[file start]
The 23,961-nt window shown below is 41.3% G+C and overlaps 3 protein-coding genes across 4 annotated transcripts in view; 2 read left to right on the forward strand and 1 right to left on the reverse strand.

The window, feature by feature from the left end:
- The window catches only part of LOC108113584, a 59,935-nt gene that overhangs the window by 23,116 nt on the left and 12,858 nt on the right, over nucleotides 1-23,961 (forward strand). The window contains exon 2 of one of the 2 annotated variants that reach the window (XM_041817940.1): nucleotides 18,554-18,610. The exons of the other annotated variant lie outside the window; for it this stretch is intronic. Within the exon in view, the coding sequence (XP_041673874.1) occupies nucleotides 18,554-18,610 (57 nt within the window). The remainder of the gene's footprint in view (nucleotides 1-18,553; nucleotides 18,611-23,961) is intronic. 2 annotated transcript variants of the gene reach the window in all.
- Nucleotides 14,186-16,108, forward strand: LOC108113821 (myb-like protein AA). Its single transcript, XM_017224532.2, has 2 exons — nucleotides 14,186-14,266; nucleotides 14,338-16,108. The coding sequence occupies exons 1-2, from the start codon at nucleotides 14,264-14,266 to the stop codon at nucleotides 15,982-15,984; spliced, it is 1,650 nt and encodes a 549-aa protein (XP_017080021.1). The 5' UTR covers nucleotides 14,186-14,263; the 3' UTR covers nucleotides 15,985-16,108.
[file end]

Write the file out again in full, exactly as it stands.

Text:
The 23,961-nt window shown below is 41.3% G+C and overlaps 3 protein-coding genes across 4 annotated transcripts in view; 2 read left to right on the forward strand and 1 right to left on the reverse strand.

The window, feature by feature from the left end:
- The window catches only part of LOC108113584, a 59,935-nt gene that overhangs the window by 23,116 nt on the left and 12,858 nt on the right, over nucleotides 1-23,961 (forward strand). The window contains exon 2 of one of the 2 annotated variants that reach the window (XM_041817940.1): nucleotides 18,554-18,610. The exons of the other annotated variant lie outside the window; for it this stretch is intronic. Within the exon in view, the coding sequence (XP_041673874.1) occupies nucleotides 18,554-18,610 (57 nt within the window). The remainder of the gene's footprint in view (nucleotides 1-18,553; nucleotides 18,611-23,961) is intronic. 2 annotated transcript variants of the gene reach the window in all.
- Nucleotides 14,186-16,108, forward strand: LOC108113821 (myb-like protein AA). Its single transcript, XM_017224532.2, has 2 exons — nucleotides 14,186-14,266; nucleotides 14,338-16,108. The coding sequence occupies exons 1-2, from the start codon at nucleotides 14,264-14,266 to the stop codon at nucleotides 15,982-15,984; spliced, it is 1,650 nt and encodes a 549-aa protein (XP_017080021.1). The 5' UTR covers nucleotides 14,186-14,263; the 3' UTR covers nucleotides 15,985-16,108.